• There are certainly better known fighters on the UFC roster who consistently frustrate the fan base, but few who are more consistently frustrating than Dwight Grant. A patient counter striker who tends to be too patient, Grant’s fights either end in a sudden flurry of violence or drag on with minimal action. Grant’s inability to create offense or entice his opponents to throw has created a lot of irritation as his power and length indicate he could be a major player. Then again, Grant turns 36 next month. We may not get an accurate representation of whether he’s lost a step as his opponent, Calen Born, is taking the fight on short notice and comes across as someone who isn’t going to have an extended stay on the roster. He’s willing to throwdown, but that may not be the best idea against someone with the power of Grant. I’d be shocked if Grant doesn’t end this one early. Grant via TKO of RD1
  • Jordan Wright suffered the ignominy of being finished in less than a minute on DWCS two years ago. Given he beat up on a bunch of cans early in his career – his first seven opponents had a combined 0-31 record – he was immediately written off by many in the MMA community. Credit to him as he bounced back with a win over a credible opponent in Gabriel Checco. However, one thing Wright is used to is being the bigger guy. That won’t be the case against Ike Villanueva, as Wright is taking this on short notice outside of his typical home at 185. Villanueva has been fighting for a long time and has seen just about everything. A savvy striker with underrated hand speed, Villanueva can absorb a lot of damage. Given Wright is taking this contest on short notice at a weight class up, I favor Villanueva to eat some of Wright’s kicks before finding a finish. Villanueva via TKO of RD2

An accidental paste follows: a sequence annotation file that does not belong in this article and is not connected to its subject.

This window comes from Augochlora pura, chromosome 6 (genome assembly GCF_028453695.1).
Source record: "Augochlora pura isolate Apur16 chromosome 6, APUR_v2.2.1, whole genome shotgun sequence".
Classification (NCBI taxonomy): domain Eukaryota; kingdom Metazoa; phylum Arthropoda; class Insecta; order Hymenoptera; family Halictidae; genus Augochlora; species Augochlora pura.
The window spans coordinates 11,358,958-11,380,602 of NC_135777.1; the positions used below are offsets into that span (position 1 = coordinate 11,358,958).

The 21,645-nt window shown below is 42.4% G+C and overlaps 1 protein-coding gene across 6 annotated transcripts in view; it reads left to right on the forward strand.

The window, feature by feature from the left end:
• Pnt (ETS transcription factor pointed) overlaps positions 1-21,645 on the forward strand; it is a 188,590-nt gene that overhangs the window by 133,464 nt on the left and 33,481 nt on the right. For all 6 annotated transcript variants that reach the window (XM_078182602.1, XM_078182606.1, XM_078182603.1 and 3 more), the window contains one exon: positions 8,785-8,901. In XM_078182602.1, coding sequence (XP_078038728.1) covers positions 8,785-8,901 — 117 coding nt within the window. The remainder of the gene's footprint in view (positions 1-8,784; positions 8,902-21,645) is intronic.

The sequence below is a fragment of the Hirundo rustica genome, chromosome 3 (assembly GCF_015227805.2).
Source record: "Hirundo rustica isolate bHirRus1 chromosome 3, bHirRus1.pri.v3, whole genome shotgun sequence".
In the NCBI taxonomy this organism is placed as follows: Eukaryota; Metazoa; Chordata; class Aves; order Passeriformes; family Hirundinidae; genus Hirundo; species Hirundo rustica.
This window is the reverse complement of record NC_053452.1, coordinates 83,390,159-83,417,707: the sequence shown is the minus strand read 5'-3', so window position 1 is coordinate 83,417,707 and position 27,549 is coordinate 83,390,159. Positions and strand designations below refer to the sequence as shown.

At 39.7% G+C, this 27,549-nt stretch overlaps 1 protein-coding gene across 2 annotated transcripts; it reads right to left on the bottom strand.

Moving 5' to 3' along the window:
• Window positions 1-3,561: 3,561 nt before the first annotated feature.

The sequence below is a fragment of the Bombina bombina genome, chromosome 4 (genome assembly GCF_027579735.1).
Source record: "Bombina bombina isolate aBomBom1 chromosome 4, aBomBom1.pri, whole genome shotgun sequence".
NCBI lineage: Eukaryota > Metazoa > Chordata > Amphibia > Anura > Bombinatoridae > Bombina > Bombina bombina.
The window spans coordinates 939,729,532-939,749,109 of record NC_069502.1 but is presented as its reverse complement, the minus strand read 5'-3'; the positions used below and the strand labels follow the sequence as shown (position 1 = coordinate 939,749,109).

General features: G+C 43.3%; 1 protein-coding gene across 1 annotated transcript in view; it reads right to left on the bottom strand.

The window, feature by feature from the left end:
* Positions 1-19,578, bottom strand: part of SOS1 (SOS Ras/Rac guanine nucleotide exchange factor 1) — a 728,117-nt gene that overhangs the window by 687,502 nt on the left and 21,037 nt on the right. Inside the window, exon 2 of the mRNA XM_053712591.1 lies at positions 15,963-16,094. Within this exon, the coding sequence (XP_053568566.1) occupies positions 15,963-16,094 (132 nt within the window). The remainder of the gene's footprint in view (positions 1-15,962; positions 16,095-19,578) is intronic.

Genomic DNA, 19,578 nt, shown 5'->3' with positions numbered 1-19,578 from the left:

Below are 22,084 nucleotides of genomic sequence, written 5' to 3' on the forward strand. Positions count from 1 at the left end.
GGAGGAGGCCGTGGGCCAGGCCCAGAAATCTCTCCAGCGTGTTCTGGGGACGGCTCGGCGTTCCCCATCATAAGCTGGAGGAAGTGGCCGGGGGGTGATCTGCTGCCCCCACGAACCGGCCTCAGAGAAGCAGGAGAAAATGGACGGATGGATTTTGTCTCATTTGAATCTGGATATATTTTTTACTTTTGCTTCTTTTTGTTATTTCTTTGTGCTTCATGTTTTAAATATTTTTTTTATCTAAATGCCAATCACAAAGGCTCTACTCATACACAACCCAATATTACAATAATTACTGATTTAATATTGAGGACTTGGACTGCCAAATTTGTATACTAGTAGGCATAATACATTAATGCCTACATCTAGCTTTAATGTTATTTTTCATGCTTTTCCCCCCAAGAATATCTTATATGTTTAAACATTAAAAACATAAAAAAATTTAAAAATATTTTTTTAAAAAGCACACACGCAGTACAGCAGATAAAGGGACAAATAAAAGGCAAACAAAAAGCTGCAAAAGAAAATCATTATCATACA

• While the UFC has been signing up a lot of questionable prospects, Carlton Minus looks like he might be a keeper long-term. A wiry striker with a potent jab, Minus is more than capable of racking up the volume. Of course, he hasn’t faced the toughest competition fighting out of Alaska. The one time he faced a credible opponent, Rick Story, he didn’t fare so well. Nonetheless, his opponent, Matthew Semelsberger, is more of a poor man’s Bryan Barberena than he is akin to Story. Semelsberger is fearless, willing to throw reckless attacks such as jumping knees in the clinch with surprising power. Then again, given his lack of athleticism, it’s unlikely those types of risks will pay off as he faces tougher competition. And while I ripped on Minus’ competition, it is better than Semelsberger’s. Minus via TKO of RD1
  • I’m not sure why Timur Valiev pulled out of his contest against Jamall Emmers a couple of weeks ago, but it is worth noting that contest was at 145 whereas his fight here with Mark Striegl is a bantamweight contest. Hmm…. A veteran of the WSOF/PFL, Valiev is a plus athlete who pushes a hard pace, but doesn’t seem to excel in a single area… unless you count cardio. His wrestling ability will be tested by Striegl as the native of the Philippines is most comfortable operating off the mat, aggressively hunting for submissions. About the only person who prefers the scarf hold more than Striegl is Aleksei Oleinik, but it also puts Striegl at great risk of losing his positioning. Against the likes of Valiev, he won’t want to risk position as Valiev, while not the most powerful striker, can pile it on. I’m favoring his ability to rack up points for the judges. Valiev via decision